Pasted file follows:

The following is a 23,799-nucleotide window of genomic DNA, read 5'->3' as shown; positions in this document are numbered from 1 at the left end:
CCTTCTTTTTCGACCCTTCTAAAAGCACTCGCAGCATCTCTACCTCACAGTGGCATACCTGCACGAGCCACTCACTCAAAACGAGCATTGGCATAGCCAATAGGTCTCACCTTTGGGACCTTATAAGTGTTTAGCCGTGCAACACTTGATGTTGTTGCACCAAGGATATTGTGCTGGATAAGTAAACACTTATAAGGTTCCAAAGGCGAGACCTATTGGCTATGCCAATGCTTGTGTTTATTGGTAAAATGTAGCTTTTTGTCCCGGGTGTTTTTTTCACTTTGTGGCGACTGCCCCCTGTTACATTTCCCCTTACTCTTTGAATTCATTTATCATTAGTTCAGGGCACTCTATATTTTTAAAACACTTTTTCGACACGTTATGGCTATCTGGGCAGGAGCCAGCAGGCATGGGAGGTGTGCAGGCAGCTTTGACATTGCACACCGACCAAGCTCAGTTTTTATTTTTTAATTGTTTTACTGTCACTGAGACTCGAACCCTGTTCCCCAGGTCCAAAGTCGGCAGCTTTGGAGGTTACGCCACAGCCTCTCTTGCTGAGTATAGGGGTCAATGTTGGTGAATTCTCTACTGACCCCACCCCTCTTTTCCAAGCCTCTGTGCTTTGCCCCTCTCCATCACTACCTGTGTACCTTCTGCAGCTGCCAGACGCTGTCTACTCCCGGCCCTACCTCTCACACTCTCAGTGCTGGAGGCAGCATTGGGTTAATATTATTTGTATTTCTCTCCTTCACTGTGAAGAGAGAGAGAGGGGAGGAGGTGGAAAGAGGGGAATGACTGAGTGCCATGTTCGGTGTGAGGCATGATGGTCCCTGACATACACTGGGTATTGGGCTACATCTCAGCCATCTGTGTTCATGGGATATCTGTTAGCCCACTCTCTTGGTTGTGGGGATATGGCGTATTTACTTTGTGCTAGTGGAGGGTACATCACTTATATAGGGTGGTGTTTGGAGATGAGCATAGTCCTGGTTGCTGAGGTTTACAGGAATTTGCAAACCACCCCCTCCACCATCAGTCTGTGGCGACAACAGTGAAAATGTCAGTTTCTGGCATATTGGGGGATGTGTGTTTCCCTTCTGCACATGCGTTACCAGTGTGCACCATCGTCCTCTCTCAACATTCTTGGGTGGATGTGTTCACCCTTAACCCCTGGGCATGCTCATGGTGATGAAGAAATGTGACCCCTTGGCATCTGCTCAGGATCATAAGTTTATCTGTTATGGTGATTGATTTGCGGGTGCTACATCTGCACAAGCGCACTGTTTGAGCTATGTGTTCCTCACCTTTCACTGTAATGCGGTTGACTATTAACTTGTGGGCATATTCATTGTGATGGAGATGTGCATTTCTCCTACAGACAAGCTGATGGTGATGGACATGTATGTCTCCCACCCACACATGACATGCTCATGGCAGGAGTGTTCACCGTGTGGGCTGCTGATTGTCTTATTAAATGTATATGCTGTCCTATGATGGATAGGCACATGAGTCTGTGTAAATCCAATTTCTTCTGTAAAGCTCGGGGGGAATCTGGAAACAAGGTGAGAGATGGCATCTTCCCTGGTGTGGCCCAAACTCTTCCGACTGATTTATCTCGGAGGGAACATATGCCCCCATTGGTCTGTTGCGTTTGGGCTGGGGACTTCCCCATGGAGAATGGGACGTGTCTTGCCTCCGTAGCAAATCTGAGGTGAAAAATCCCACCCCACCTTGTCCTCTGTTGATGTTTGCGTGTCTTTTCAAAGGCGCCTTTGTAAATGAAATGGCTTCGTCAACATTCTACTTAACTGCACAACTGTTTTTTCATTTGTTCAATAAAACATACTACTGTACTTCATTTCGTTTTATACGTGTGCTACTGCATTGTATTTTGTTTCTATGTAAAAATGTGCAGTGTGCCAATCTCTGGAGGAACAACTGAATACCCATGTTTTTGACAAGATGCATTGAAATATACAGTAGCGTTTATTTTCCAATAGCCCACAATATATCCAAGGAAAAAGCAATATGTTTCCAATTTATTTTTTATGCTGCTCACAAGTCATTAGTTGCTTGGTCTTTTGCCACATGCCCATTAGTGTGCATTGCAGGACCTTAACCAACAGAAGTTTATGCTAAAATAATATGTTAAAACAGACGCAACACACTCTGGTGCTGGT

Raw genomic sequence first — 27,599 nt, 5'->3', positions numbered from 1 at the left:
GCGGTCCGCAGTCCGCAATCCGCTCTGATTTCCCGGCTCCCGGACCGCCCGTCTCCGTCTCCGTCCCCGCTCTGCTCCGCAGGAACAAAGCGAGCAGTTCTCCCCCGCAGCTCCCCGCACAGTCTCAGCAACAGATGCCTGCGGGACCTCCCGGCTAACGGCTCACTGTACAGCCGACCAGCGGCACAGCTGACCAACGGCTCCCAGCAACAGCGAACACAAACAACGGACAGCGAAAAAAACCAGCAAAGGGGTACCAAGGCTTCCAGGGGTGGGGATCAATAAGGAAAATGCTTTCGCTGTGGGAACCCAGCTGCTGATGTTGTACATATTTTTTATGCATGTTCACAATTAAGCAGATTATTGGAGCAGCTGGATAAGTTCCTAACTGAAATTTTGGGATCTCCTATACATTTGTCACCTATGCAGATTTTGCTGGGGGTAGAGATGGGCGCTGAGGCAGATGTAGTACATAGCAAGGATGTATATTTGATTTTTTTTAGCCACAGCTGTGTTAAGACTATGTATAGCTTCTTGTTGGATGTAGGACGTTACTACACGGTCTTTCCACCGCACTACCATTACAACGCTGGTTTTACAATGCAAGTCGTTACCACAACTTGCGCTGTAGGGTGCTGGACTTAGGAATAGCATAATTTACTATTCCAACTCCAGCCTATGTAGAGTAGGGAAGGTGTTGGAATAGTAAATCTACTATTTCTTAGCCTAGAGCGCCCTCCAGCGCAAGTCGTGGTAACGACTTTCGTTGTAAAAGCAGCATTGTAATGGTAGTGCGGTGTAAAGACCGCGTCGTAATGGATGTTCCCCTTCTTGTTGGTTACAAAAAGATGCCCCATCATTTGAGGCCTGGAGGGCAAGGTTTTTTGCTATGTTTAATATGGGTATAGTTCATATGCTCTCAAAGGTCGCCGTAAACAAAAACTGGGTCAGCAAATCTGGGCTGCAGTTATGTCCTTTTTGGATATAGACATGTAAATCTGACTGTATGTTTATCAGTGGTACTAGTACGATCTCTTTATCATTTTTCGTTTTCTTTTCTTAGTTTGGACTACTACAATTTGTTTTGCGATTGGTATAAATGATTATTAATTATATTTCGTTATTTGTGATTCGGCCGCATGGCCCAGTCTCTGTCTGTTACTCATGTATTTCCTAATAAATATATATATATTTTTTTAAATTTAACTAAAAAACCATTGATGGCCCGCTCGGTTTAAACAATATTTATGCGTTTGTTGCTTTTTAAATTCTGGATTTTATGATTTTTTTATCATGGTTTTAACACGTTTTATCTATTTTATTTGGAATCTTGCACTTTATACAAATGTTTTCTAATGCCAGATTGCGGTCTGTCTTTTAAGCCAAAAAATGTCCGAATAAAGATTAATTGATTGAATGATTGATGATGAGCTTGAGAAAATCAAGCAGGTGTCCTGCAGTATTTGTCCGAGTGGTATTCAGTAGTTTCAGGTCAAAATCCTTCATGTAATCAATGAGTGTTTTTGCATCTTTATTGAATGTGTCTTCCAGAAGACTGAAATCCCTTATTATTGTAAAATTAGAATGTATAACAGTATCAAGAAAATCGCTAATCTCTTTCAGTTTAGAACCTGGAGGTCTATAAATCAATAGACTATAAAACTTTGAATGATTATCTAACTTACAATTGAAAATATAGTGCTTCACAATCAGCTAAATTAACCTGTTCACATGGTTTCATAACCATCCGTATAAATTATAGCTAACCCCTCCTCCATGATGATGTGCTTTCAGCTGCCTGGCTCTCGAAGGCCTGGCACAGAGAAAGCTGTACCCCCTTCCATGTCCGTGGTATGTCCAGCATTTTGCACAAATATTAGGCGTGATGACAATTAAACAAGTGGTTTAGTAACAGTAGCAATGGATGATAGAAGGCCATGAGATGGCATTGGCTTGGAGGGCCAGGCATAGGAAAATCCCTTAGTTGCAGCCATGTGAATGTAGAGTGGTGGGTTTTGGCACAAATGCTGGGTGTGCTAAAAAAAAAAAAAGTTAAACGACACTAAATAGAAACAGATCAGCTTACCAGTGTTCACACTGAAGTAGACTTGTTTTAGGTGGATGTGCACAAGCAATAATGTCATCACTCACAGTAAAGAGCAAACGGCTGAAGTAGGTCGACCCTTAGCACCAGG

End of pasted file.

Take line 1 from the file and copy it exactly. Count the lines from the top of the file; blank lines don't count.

The following is a 23,799-nucleotide window of genomic DNA, read 5'->3' as shown; positions in this document are numbered from 1 at the left end: